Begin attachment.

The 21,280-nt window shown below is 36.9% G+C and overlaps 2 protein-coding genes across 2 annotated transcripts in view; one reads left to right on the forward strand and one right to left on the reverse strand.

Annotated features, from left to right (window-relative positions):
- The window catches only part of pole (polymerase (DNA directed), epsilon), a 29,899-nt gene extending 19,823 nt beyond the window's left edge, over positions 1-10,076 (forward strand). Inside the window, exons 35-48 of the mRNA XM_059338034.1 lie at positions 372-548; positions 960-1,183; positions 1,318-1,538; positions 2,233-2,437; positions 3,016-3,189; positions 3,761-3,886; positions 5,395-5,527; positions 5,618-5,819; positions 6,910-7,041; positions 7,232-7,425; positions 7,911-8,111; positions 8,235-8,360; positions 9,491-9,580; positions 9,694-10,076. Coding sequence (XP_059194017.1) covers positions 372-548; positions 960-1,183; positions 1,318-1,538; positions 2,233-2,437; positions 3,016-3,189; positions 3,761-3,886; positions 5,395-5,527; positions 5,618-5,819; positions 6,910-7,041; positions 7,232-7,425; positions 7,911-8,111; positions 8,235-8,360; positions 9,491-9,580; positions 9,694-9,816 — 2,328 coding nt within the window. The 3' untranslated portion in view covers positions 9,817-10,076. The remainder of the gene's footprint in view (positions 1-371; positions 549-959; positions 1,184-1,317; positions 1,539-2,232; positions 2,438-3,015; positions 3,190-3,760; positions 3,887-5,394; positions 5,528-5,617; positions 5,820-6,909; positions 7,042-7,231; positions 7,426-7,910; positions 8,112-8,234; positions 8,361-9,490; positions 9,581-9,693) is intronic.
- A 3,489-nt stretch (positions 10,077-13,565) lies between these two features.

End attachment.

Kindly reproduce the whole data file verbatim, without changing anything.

The 21,280-nt window shown below is 36.9% G+C and overlaps 2 protein-coding genes across 2 annotated transcripts in view; one reads left to right on the forward strand and one right to left on the reverse strand.

Annotated features, from left to right (window-relative positions):
- The window catches only part of pole (polymerase (DNA directed), epsilon), a 29,899-nt gene extending 19,823 nt beyond the window's left edge, over positions 1-10,076 (forward strand). Inside the window, exons 35-48 of the mRNA XM_059338034.1 lie at positions 372-548; positions 960-1,183; positions 1,318-1,538; positions 2,233-2,437; positions 3,016-3,189; positions 3,761-3,886; positions 5,395-5,527; positions 5,618-5,819; positions 6,910-7,041; positions 7,232-7,425; positions 7,911-8,111; positions 8,235-8,360; positions 9,491-9,580; positions 9,694-10,076. Coding sequence (XP_059194017.1) covers positions 372-548; positions 960-1,183; positions 1,318-1,538; positions 2,233-2,437; positions 3,016-3,189; positions 3,761-3,886; positions 5,395-5,527; positions 5,618-5,819; positions 6,910-7,041; positions 7,232-7,425; positions 7,911-8,111; positions 8,235-8,360; positions 9,491-9,580; positions 9,694-9,816 — 2,328 coding nt within the window. The 3' untranslated portion in view covers positions 9,817-10,076. The remainder of the gene's footprint in view (positions 1-371; positions 549-959; positions 1,184-1,317; positions 1,539-2,232; positions 2,438-3,015; positions 3,190-3,760; positions 3,887-5,394; positions 5,528-5,617; positions 5,820-6,909; positions 7,042-7,231; positions 7,426-7,910; positions 8,112-8,234; positions 8,361-9,490; positions 9,581-9,693) is intronic.
- A 3,489-nt stretch (positions 10,077-13,565) lies between these two features.